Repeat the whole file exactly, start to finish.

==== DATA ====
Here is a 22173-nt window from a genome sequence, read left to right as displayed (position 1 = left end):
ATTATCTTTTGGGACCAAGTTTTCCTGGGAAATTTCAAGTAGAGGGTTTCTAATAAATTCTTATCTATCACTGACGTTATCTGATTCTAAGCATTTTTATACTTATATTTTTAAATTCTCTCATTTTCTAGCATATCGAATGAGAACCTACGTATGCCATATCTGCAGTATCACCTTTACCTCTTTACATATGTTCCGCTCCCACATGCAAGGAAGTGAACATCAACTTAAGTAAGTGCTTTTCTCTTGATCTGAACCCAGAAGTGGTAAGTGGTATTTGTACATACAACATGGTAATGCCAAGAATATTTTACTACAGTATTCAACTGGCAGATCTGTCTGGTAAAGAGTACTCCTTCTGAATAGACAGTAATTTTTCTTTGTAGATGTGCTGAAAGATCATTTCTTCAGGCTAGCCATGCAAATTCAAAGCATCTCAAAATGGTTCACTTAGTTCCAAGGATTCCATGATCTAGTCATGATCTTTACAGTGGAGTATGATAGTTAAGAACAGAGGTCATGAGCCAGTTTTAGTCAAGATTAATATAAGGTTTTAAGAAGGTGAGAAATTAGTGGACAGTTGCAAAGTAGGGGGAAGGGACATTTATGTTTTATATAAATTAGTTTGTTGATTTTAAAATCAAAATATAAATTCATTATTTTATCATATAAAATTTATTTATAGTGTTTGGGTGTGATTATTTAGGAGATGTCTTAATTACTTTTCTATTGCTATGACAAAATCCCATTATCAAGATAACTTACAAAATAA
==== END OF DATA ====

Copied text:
Here is a 22173-nt window from a genome sequence, read left to right as displayed (position 1 = left end):
ATTATCTTTTGGGACCAAGTTTTCCTGGGAAATTTCAAGTAGAGGGTTTCTAATAAATTCTTATCTATCACTGACGTTATCTGATTCTAAGCATTTTTATACTTATATTTTTAAATTCTCTCATTTTCTAGCATATCGAATGAGAACCTACGTATGCCATATCTGCAGTATCACCTTTACCTCTTTACATATGTTCCGCTCCCACATGCAAGGAAGTGAACATCAACTTAAGTAAGTGCTTTTCTCTTGATCTGAACCCAGAAGTGGTAAGTGGTATTTGTACATACAACATGGTAATGCCAAGAATATTTTACTACAGTATTCAACTGGCAGATCTGTCTGGTAAAGAGTACTCCTTCTGAATAGACAGTAATTTTTCTTTGTAGATGTGCTGAAAGATCATTTCTTCAGGCTAGCCATGCAAATTCAAAGCATCTCAAAATGGTTCACTTAGTTCCAAGGATTCCATGATCTAGTCATGATCTTTACAGTGGAGTATGATAGTTAAGAACAGAGGTCATGAGCCAGTTTTAGTCAAGATTAATATAAGGTTTTAAGAAGGTGAGAAATTAGTGGACAGTTGCAAAGTAGGGGGAAGGGACATTTATGTTTTATATAAATTAGTTTGTTGATTTTAAAATCAAAATATAAATTCATTATTTTATCATATAAAATTTATTTATAGTGTTTGGGTGTGATTATTTAGGAGATGTCTTAATTACTTTTCTATTGCTATGACAAAATCCCATTATCAAGATAACTTACAAAATAA